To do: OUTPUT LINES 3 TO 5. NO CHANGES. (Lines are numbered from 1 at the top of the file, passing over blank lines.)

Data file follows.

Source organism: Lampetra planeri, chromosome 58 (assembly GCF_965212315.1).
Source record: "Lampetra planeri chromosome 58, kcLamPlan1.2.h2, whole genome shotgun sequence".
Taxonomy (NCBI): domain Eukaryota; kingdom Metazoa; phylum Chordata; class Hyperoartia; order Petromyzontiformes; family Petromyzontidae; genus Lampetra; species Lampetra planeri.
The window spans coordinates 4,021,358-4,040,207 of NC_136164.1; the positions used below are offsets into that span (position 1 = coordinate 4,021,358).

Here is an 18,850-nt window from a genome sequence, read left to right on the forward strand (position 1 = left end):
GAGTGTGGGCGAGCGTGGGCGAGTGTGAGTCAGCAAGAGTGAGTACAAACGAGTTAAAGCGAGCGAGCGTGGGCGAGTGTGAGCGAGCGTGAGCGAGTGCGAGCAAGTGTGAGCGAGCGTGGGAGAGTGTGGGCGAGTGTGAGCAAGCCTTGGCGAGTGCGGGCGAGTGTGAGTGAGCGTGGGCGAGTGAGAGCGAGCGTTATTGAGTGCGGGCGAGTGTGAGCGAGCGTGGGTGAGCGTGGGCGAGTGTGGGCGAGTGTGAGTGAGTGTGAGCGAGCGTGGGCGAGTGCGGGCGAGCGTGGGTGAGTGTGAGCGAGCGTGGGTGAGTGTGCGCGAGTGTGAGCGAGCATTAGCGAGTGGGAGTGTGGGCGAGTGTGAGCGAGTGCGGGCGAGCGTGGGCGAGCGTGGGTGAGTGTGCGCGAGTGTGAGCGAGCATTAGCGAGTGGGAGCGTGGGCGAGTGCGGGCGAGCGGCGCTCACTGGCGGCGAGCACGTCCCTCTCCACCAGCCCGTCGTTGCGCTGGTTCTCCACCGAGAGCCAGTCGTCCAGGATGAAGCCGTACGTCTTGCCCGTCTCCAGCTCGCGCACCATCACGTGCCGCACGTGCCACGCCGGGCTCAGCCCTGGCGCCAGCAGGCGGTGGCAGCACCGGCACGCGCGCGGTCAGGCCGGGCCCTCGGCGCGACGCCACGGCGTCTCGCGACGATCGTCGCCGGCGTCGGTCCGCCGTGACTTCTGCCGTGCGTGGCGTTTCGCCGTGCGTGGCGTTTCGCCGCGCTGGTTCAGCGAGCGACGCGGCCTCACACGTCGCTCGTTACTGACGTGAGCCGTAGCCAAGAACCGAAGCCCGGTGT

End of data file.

Taxonomy (NCBI): domain Eukaryota; kingdom Metazoa; phylum Chordata; class Hyperoartia; order Petromyzontiformes; family Petromyzontidae; genus Lampetra; species Lampetra planeri.
The window spans coordinates 4,021,358-4,040,207 of NC_136164.1; the positions used below are offsets into that span (position 1 = coordinate 4,021,358).

Here is an 18,850-nt window from a genome sequence, read left to right on the forward strand (position 1 = left end):